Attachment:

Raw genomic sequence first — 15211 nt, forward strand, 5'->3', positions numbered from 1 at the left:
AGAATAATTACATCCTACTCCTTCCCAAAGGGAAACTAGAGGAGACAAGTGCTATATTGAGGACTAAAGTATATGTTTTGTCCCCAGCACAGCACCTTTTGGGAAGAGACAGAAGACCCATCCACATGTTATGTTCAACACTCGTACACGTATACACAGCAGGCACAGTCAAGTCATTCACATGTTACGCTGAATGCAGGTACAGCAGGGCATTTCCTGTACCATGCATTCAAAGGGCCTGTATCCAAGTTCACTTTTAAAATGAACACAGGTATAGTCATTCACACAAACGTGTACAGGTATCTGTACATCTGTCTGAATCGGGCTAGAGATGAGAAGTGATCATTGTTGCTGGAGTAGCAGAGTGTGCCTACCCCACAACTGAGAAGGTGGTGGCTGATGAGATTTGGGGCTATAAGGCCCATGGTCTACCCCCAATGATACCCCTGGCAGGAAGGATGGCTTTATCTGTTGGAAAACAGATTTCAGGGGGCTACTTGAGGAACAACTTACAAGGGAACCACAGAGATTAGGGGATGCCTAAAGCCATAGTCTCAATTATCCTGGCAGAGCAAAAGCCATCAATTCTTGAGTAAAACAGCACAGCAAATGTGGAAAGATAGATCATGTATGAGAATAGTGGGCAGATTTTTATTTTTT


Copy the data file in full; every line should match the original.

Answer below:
Raw genomic sequence first — 15211 nt, forward strand, 5'->3', positions numbered from 1 at the left:
AGAATAATTACATCCTACTCCTTCCCAAAGGGAAACTAGAGGAGACAAGTGCTATATTGAGGACTAAAGTATATGTTTTGTCCCCAGCACAGCACCTTTTGGGAAGAGACAGAAGACCCATCCACATGTTATGTTCAACACTCGTACACGTATACACAGCAGGCACAGTCAAGTCATTCACATGTTACGCTGAATGCAGGTACAGCAGGGCATTTCCTGTACCATGCATTCAAAGGGCCTGTATCCAAGTTCACTTTTAAAATGAACACAGGTATAGTCATTCACACAAACGTGTACAGGTATCTGTACATCTGTCTGAATCGGGCTAGAGATGAGAAGTGATCATTGTTGCTGGAGTAGCAGAGTGTGCCTACCCCACAACTGAGAAGGTGGTGGCTGATGAGATTTGGGGCTATAAGGCCCATGGTCTACCCCCAATGATACCCCTGGCAGGAAGGATGGCTTTATCTGTTGGAAAACAGATTTCAGGGGGCTACTTGAGGAACAACTTACAAGGGAACCACAGAGATTAGGGGATGCCTAAAGCCATAGTCTCAATTATCCTGGCAGAGCAAAAGCCATCAATTCTTGAGTAAAACAGCACAGCAAATGTGGAAAGATAGATCATGTATGAGAATAGTGGGCAGATTTTTATTTTTT